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To: xzins

Rudy didn’t lose ... he pled nolo contendere.


12 posted on 01/04/2008 9:47:29 AM PST by sono (Washington, DC. You will never find a more wretched hive of scum and villainy.)
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To: xzins

According to Intrade, it was Thompson’s dropout contract that rose 25 points after Iowa. His nomination contracts have become “more of a bargain” for those who want to put their money where their mouth is and maybe even make money as a result.


13 posted on 01/04/2008 9:55:58 AM PST by Kevmo (We should withdraw from Iraq via Tehran. And Duncan Hunter is just the man to get that job done.)
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To: sono

Rudy pled nolo contendere...

Not exactly correct. Rudy began courting Iowa and got the cold shoulder. He then decided that it would be best not to be directly beaten, so he played rope-a-dope.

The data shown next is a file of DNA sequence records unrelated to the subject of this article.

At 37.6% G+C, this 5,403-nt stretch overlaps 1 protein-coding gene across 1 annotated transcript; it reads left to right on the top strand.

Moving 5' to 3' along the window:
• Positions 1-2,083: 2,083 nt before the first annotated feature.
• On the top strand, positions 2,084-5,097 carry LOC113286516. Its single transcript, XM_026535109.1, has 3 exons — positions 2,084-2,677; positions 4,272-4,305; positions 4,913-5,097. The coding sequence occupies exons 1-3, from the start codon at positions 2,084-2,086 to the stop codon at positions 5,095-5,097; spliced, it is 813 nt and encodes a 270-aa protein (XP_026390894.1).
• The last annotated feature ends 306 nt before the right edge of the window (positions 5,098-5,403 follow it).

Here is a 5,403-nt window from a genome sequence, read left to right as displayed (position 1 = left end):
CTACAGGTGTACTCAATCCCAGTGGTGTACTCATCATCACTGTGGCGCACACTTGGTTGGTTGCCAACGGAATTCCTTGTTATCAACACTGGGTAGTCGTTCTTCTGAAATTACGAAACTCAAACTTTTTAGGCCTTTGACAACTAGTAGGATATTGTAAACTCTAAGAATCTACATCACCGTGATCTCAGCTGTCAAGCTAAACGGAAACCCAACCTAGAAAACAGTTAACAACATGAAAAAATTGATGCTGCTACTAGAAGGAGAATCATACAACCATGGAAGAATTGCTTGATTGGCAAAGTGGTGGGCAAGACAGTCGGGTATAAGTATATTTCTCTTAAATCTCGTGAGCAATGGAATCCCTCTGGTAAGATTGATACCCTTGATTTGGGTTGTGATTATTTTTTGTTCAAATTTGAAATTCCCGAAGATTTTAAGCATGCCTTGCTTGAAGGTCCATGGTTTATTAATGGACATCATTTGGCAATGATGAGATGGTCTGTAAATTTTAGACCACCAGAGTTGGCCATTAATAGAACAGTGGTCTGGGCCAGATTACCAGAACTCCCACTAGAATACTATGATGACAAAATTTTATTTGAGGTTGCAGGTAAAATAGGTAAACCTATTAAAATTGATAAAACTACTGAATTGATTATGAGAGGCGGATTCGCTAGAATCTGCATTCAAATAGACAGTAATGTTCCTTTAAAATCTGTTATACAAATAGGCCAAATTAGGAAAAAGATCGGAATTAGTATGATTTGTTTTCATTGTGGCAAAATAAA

The truth is that middle-American Iowans detested him. Otherwise, he’d have stayed in the kitchen.


14 posted on 01/04/2008 10:06:27 AM PST by xzins (Retired Army Chaplain! True Supporters of Our Troops Support the Necessity of their Sacrifice!)
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To: codercpc; P-Marlowe

Romney’s loss here is HUGE, given the amount of money he spent.

It is strategically devastating too in terms of the Republican Party. Romney’s been rejected by the religious conservative base, and that message is getting spread around.

What it means is simple:

Romney CANNOT win a national campaign. He will be deserted by those who don’t care for his pro-gay agenda, pro-abortion history.

This is a devastating loss for Romney.


15 posted on 01/04/2008 10:09:29 AM PST by xzins (Retired Army Chaplain! True Supporters of Our Troops Support the Necessity of their Sacrifice!)
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To: xzins